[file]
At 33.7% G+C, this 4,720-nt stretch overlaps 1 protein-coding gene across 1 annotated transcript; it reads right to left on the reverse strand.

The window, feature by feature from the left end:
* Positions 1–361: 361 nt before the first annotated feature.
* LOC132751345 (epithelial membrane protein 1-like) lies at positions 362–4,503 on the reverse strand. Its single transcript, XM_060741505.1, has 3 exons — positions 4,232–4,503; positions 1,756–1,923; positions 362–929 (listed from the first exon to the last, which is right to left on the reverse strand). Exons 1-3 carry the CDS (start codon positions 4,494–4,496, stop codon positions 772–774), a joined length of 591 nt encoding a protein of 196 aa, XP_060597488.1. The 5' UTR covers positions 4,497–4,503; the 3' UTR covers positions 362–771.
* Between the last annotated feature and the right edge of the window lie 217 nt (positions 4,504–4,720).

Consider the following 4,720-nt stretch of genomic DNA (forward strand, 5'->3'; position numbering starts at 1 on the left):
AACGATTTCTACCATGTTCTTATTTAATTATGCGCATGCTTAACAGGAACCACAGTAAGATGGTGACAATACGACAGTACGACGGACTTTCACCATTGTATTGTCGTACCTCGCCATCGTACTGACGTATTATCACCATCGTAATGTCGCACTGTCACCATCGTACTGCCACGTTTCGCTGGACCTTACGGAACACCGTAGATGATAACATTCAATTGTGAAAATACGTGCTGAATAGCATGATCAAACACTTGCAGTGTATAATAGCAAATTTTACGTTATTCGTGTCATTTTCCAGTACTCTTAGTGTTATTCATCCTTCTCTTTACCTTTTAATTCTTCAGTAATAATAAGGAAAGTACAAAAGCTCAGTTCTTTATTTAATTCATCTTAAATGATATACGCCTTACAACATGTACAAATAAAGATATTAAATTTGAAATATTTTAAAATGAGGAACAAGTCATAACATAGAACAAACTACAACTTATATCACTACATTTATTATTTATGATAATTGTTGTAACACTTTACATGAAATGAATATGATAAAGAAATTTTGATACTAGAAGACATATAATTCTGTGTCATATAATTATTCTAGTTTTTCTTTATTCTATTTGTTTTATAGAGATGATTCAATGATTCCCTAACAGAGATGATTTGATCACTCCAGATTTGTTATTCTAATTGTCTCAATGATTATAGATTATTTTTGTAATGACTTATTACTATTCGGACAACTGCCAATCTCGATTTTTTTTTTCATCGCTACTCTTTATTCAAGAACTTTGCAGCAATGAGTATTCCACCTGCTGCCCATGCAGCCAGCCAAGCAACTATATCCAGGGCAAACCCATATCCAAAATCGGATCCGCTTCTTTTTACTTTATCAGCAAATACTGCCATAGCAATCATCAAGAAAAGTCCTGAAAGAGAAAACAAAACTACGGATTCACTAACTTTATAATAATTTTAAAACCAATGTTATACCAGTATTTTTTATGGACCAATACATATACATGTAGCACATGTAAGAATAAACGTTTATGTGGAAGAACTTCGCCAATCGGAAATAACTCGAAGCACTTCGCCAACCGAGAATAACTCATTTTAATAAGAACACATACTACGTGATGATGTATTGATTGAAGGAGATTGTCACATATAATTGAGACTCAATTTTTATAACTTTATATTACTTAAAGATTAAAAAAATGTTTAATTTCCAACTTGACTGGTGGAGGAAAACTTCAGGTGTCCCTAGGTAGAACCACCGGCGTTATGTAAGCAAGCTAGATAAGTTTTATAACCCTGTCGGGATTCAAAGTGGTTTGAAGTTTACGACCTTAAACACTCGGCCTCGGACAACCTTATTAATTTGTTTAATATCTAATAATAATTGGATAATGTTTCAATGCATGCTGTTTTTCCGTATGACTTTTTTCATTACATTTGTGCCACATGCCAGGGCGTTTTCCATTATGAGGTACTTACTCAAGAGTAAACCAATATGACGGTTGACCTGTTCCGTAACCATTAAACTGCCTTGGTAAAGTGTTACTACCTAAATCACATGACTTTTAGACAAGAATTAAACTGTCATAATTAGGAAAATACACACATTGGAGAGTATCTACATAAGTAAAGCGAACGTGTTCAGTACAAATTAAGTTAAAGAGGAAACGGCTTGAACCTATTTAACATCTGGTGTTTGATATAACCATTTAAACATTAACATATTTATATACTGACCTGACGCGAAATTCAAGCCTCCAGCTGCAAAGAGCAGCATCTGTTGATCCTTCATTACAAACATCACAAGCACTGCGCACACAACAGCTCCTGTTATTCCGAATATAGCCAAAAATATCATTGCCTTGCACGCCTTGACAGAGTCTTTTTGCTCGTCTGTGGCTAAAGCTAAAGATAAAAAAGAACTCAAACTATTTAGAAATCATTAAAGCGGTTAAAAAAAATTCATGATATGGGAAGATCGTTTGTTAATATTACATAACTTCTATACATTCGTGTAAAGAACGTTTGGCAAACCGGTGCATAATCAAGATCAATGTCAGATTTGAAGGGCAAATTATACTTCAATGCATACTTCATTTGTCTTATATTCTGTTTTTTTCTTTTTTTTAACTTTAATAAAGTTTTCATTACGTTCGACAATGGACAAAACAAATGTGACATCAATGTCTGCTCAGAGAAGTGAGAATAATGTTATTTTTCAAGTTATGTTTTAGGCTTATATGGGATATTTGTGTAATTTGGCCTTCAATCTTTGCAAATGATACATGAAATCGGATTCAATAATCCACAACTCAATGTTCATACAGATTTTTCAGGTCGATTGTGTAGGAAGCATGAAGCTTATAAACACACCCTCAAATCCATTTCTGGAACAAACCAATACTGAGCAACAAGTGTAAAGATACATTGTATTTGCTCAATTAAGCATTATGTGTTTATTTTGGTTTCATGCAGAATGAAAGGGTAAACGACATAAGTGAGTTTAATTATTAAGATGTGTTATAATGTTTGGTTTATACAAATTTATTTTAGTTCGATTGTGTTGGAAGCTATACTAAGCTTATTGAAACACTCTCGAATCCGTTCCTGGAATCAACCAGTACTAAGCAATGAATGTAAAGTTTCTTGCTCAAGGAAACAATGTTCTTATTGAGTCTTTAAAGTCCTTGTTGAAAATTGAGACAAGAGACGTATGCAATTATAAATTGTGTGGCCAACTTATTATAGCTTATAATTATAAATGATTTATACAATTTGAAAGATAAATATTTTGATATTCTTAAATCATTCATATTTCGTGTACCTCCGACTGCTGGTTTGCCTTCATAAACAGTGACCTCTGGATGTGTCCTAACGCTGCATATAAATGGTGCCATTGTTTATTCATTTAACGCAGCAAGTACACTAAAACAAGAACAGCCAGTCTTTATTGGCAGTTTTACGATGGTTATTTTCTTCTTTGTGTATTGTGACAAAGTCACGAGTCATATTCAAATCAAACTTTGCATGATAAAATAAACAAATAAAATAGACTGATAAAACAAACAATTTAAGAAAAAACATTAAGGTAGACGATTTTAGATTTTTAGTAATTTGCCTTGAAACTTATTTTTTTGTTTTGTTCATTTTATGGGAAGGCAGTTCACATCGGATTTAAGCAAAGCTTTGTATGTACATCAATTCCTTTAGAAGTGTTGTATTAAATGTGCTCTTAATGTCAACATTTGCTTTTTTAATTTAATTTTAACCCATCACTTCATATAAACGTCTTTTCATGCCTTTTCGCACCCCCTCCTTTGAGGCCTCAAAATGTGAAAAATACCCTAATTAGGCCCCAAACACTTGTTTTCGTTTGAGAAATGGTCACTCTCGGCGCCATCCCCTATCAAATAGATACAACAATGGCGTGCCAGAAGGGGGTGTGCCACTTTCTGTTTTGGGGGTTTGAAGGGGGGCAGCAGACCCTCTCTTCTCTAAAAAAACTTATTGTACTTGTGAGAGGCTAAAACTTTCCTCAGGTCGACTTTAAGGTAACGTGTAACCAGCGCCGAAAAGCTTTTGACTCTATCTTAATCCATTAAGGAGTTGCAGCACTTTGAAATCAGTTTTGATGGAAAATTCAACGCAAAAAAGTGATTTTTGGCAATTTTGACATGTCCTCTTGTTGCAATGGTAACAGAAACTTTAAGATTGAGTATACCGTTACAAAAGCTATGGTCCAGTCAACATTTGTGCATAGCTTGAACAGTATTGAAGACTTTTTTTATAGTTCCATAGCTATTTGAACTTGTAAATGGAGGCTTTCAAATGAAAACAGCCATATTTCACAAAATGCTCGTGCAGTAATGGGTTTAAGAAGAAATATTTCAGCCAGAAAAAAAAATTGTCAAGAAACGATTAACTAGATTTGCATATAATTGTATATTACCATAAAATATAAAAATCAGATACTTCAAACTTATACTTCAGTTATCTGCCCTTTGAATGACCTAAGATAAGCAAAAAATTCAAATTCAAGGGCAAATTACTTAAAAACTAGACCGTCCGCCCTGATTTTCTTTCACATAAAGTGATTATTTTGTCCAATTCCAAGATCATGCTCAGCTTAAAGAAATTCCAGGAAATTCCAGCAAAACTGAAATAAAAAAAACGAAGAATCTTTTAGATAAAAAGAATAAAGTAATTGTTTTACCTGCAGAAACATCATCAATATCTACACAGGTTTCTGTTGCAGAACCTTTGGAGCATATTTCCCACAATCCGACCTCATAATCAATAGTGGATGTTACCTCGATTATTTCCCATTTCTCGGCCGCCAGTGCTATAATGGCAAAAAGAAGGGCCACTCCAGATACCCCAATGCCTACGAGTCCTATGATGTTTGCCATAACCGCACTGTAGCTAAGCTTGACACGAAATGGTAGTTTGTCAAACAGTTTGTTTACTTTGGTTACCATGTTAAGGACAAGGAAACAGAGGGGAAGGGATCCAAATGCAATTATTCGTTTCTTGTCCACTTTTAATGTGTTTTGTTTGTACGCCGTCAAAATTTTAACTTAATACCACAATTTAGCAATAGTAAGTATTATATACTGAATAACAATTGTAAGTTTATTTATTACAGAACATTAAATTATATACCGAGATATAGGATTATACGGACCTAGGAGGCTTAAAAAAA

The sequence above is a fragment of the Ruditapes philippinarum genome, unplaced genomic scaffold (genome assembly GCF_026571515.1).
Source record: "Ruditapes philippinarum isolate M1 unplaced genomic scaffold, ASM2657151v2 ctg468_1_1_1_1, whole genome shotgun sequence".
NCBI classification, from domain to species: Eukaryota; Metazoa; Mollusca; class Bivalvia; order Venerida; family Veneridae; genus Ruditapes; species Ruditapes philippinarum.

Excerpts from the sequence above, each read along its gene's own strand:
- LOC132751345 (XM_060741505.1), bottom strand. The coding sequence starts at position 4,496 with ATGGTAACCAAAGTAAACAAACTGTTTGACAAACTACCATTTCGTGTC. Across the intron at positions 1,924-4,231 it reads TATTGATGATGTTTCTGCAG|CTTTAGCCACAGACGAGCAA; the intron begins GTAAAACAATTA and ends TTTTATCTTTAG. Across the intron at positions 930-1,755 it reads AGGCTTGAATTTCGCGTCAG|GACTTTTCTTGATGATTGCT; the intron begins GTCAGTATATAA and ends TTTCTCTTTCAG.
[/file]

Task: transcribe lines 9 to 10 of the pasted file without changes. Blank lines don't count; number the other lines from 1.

Source record: "Ruditapes philippinarum isolate M1 unplaced genomic scaffold, ASM2657151v2 ctg468_1_1_1_1, whole genome shotgun sequence".
NCBI classification, from domain to species: Eukaryota; Metazoa; Mollusca; class Bivalvia; order Venerida; family Veneridae; genus Ruditapes; species Ruditapes philippinarum.